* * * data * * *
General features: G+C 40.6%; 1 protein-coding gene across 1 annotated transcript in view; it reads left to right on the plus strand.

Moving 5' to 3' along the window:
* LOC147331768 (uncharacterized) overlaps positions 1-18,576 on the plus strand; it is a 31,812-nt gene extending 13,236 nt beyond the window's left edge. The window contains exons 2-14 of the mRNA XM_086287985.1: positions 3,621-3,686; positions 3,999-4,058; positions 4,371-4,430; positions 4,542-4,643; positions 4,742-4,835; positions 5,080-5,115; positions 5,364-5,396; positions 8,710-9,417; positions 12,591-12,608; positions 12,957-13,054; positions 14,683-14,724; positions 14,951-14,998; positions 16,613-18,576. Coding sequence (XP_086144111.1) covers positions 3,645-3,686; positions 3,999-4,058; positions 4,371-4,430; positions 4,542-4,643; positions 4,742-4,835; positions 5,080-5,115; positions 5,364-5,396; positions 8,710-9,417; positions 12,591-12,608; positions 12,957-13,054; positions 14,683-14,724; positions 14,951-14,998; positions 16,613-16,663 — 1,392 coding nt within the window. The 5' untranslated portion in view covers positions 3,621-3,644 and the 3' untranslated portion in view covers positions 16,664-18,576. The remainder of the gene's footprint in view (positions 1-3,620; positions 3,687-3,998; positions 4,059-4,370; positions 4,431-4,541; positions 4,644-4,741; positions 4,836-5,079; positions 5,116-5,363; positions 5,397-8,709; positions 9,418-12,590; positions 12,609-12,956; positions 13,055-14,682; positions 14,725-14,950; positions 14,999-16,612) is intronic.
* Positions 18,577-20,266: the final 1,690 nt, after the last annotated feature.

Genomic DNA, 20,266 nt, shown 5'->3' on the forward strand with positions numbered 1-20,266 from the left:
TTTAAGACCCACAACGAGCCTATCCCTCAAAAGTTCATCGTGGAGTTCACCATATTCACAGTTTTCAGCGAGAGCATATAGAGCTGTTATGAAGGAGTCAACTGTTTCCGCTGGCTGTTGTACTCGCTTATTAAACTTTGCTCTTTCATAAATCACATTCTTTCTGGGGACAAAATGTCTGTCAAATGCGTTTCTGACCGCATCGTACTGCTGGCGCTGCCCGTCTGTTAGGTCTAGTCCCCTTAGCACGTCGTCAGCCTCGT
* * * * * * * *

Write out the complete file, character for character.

General features: G+C 40.6%; 1 protein-coding gene across 1 annotated transcript in view; it reads left to right on the plus strand.

Moving 5' to 3' along the window:
* LOC147331768 (uncharacterized) overlaps positions 1-18,576 on the plus strand; it is a 31,812-nt gene extending 13,236 nt beyond the window's left edge. The window contains exons 2-14 of the mRNA XM_086287985.1: positions 3,621-3,686; positions 3,999-4,058; positions 4,371-4,430; positions 4,542-4,643; positions 4,742-4,835; positions 5,080-5,115; positions 5,364-5,396; positions 8,710-9,417; positions 12,591-12,608; positions 12,957-13,054; positions 14,683-14,724; positions 14,951-14,998; positions 16,613-18,576. Coding sequence (XP_086144111.1) covers positions 3,645-3,686; positions 3,999-4,058; positions 4,371-4,430; positions 4,542-4,643; positions 4,742-4,835; positions 5,080-5,115; positions 5,364-5,396; positions 8,710-9,417; positions 12,591-12,608; positions 12,957-13,054; positions 14,683-14,724; positions 14,951-14,998; positions 16,613-16,663 — 1,392 coding nt within the window. The 5' untranslated portion in view covers positions 3,621-3,644 and the 3' untranslated portion in view covers positions 16,664-18,576. The remainder of the gene's footprint in view (positions 1-3,620; positions 3,687-3,998; positions 4,059-4,370; positions 4,431-4,541; positions 4,644-4,741; positions 4,836-5,079; positions 5,116-5,363; positions 5,397-8,709; positions 9,418-12,590; positions 12,609-12,956; positions 13,055-14,682; positions 14,725-14,950; positions 14,999-16,612) is intronic.
* Positions 18,577-20,266: the final 1,690 nt, after the last annotated feature.

Genomic DNA, 20,266 nt, shown 5'->3' on the forward strand with positions numbered 1-20,266 from the left:
TTTAAGACCCACAACGAGCCTATCCCTCAAAAGTTCATCGTGGAGTTCACCATATTCACAGTTTTCAGCGAGAGCATATAGAGCTGTTATGAAGGAGTCAACTGTTTCCGCTGGCTGTTGTACTCGCTTATTAAACTTTGCTCTTTCATAAATCACATTCTTTCTGGGGACAAAATGTCTGTCAAATGCGTTTCTGACCGCATCGTACTGCTGGCGCTGCCCGTCTGTTAGGTCTAGTCCCCTTAGCACGTCGTCAGCCTCGT